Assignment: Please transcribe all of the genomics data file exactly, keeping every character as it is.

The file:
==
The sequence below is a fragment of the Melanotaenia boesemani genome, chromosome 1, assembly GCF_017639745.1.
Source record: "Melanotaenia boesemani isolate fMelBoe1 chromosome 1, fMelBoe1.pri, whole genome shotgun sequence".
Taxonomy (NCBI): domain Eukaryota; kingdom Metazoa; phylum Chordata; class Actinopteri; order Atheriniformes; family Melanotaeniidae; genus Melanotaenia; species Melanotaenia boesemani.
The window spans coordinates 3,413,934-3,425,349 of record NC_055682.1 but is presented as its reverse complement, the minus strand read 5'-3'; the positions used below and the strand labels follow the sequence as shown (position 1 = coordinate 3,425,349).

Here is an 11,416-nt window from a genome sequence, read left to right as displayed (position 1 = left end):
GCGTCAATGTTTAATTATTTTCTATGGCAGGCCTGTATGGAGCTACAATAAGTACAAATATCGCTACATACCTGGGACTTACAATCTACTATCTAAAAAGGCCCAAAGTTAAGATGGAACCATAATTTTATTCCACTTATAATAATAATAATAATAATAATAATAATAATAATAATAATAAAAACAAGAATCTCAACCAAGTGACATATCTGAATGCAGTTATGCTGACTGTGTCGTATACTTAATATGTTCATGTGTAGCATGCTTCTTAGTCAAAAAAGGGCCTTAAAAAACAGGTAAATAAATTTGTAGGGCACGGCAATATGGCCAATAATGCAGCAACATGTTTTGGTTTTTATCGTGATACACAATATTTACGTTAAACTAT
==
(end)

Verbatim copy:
The sequence below is a fragment of the Melanotaenia boesemani genome, chromosome 1, assembly GCF_017639745.1.
Source record: "Melanotaenia boesemani isolate fMelBoe1 chromosome 1, fMelBoe1.pri, whole genome shotgun sequence".
Taxonomy (NCBI): domain Eukaryota; kingdom Metazoa; phylum Chordata; class Actinopteri; order Atheriniformes; family Melanotaeniidae; genus Melanotaenia; species Melanotaenia boesemani.
The window spans coordinates 3,413,934-3,425,349 of record NC_055682.1 but is presented as its reverse complement, the minus strand read 5'-3'; the positions used below and the strand labels follow the sequence as shown (position 1 = coordinate 3,425,349).

Here is an 11,416-nt window from a genome sequence, read left to right as displayed (position 1 = left end):
GCGTCAATGTTTAATTATTTTCTATGGCAGGCCTGTATGGAGCTACAATAAGTACAAATATCGCTACATACCTGGGACTTACAATCTACTATCTAAAAAGGCCCAAAGTTAAGATGGAACCATAATTTTATTCCACTTATAATAATAATAATAATAATAATAATAATAATAATAATAATAAAAACAAGAATCTCAACCAAGTGACATATCTGAATGCAGTTATGCTGACTGTGTCGTATACTTAATATGTTCATGTGTAGCATGCTTCTTAGTCAAAAAAGGGCCTTAAAAAACAGGTAAATAAATTTGTAGGGCACGGCAATATGGCCAATAATGCAGCAACATGTTTTGGTTTTTATCGTGATACACAATATTTACGTTAAACTAT